Two facts have long been present in the Super Boat International Unlimited class of 40- to 50-foot canopied catamarans, called Extreme class in Offshore Powerboat Association parlance. First, with straightaway speeds of 170-plus mph, the boats are fast, dangerously so in the eyes of most Unlimited-class competitors. Second, the class itself, thanks to engine power outputs of 1,650 hp and beyond per side, is mechanically fragile. More often that not, the Unlimited class team boat that actually finished a race won the race.

keywest17 day2 missgeico

With a power decrease in 2019, the Unlimited-class teams are making a collective effort to improve safety and reliability for their ranks. Photo courtesy/copyright Pete Boden/Shoot 2 Thrill Pix.

Thanks to a collaborative effort involving the Miss GEICO, Wake Effects, CRC/Sunlight Supply, CT Marine and Alex And Ani teams, as well as Randy Scism of Marine Technology, Inc., of Wentzille, Mo., those issues—safety and reliability—for the class in the 2019 season. In 2019, all boats in the class will be running twin Mercury Racing 1100 engines or some derivation thereof.

“As a class, we started talking in at the 2017 Key West World Championships last November,” said Scott Colton of the 2017 Unlimited-Class World Champion Miss GEICO offshore racing group. “We met with Erik Christiansen of Mercury Racing in February, and on March 1 we had a conference call with all of the team owners. We collectively decided that launching the new program would be too soon to accomplish this season. So we’re going to start next year. For this season, the Unlimited class boats will run their current power.”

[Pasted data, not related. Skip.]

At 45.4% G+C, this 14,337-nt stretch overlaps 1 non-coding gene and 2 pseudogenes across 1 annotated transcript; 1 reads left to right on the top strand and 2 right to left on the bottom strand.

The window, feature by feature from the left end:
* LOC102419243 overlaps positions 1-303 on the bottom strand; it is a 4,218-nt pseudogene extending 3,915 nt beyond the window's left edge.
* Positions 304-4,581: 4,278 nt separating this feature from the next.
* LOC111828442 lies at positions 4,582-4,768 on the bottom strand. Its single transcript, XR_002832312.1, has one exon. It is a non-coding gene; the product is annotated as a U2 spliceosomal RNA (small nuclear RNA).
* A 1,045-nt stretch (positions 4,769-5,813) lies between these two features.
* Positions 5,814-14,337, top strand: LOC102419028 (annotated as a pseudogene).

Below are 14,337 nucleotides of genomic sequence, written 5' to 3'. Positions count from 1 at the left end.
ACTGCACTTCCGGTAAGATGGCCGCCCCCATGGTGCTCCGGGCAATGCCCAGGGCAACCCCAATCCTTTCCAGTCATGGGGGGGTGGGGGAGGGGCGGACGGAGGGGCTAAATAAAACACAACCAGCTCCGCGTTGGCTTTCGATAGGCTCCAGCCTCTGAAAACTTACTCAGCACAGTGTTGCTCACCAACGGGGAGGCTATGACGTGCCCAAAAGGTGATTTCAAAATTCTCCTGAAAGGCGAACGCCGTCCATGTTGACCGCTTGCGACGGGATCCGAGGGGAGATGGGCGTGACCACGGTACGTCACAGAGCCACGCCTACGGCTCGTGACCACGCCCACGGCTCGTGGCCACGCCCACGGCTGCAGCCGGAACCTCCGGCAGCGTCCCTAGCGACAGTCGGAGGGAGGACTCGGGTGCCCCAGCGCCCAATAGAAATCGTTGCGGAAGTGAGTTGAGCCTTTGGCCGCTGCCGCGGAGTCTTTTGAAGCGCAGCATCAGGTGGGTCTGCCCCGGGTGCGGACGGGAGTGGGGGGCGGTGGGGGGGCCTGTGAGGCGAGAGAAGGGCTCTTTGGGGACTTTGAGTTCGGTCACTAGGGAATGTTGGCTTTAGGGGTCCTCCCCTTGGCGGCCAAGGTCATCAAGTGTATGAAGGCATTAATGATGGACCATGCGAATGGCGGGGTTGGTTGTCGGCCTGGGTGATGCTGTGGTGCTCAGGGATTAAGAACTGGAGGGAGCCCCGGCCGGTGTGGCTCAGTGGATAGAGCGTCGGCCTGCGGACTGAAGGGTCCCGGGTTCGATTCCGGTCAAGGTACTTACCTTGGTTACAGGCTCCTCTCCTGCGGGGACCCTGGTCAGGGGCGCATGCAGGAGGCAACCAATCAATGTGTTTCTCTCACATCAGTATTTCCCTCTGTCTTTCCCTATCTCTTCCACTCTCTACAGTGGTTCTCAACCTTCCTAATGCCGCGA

According to Colton, teams currently running Mercury Racing 1650 or 1350 power will be able to have their engines detuned at the company’s headquarters in Fond du Lac, Wis., before the 2019 season. Teams that don’t run Mercury Racing power, such as Miss GEICO and at least two interested team from Europe, will be able to purchase Mercury Racing 1100s. Colton said that Scism of MTI even offered to sell 1100s to fledgling teams at his OEM cost.

For Union Motonautique International Class 1 teams, which no longer have a place to compete since this year’s total collapse of the Class 1 circuit, detuning of their current engines to the 1,100-hp maximum—or simply purchasing new 1100s from Mercury Racing—will be an option. All engines will needs to be sealed by Mercury Racing, which will “supply ECUs on Fridays before races,” he said.

“We are expecting three years of racing out of these engines,” said Colton. “But our primary concern is safety, followed by reliability. We spent millions perfecting our engine program, but we’re willing to abandon it for the good of the sport.

“We have a lot interest from the teams in Europe now that they have no place to race,” said Gary Stray, Miss GEICO’s team manager. “They’ve said, ‘Tell us what we need to do and we’ll be there.’”

During the March 1 conference call, according to Stray and Colton, the teams agreed on four venues in which they would all compete this season. They are the SBI season-opener in Cocoa Beach, Fla., the OPA Lake Race at the Lake Of The Ozarks in Missouri and the SBI National Championships in Clearwater, Fla. "A lot of the teams also probably compete at the Sarasota Powerboat Grand Prix," said Colton.

While each team will makes its own decision on competing in the annual SBI Offshore World Championships in Key West, Fla., this year, the Miss GEICO team is opting out.

“Competing in Key West just didn’t offer enough impressions to justify the huge expense of being there,” said Colton.

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